After a week in the wild, people went to bed and got up earlier
Courtesy of K. Wright Jr.
A short camping trip could help people rise and shine.
After a week living in tents in Colorado’s Rockies, volunteers’ internal clocks shifted about two hours earlier, transforming night owls into early birds, researchers report August 1 in Current Biology.
“It’s a clever study, and it makes a dramatic point,” says Katherine Sharkey, a sleep researcher and physician at Brown University. People get much more light outside than they do indoors, and that can reset their internal clocks, she says.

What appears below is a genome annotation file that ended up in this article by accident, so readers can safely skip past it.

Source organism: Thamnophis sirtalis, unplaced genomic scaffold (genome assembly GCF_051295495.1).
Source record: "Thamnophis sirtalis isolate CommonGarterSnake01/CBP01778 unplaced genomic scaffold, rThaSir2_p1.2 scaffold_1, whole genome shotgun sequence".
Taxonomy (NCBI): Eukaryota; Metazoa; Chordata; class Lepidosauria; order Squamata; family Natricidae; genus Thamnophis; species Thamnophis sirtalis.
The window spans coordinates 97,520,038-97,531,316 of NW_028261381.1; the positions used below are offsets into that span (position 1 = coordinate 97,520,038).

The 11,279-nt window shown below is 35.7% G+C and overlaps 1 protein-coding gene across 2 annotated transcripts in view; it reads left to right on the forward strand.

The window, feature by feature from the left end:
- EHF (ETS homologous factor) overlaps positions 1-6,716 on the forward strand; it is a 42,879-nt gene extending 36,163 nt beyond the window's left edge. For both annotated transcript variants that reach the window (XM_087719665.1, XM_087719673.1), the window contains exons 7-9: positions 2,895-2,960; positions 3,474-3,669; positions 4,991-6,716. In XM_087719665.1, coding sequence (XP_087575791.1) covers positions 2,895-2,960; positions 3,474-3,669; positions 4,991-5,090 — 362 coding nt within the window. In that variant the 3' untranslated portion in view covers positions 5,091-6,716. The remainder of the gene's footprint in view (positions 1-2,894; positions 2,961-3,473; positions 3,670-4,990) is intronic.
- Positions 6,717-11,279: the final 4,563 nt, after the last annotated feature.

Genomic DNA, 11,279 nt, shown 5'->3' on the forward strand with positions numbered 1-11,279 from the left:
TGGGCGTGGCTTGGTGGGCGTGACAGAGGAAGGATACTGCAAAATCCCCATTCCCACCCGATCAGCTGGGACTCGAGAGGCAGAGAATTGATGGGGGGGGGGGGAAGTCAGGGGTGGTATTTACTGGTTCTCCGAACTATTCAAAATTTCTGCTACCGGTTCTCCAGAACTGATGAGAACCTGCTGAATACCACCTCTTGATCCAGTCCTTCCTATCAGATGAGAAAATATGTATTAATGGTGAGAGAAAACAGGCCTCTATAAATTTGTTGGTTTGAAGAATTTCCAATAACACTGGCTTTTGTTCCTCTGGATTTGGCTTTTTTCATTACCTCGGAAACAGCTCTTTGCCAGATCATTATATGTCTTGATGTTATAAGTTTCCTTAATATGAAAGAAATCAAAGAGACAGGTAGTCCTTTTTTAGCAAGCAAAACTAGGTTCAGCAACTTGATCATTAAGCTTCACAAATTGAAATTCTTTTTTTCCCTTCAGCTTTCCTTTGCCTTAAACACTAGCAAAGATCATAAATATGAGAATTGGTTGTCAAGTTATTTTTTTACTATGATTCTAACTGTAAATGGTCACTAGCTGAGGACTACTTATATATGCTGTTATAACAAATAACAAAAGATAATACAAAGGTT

A master clock in the brain controls the release of melatonin, a hormone that prepares the body for sleep. Melatonin levels rise in the early evening and then taper off in the morning before a person wakes up.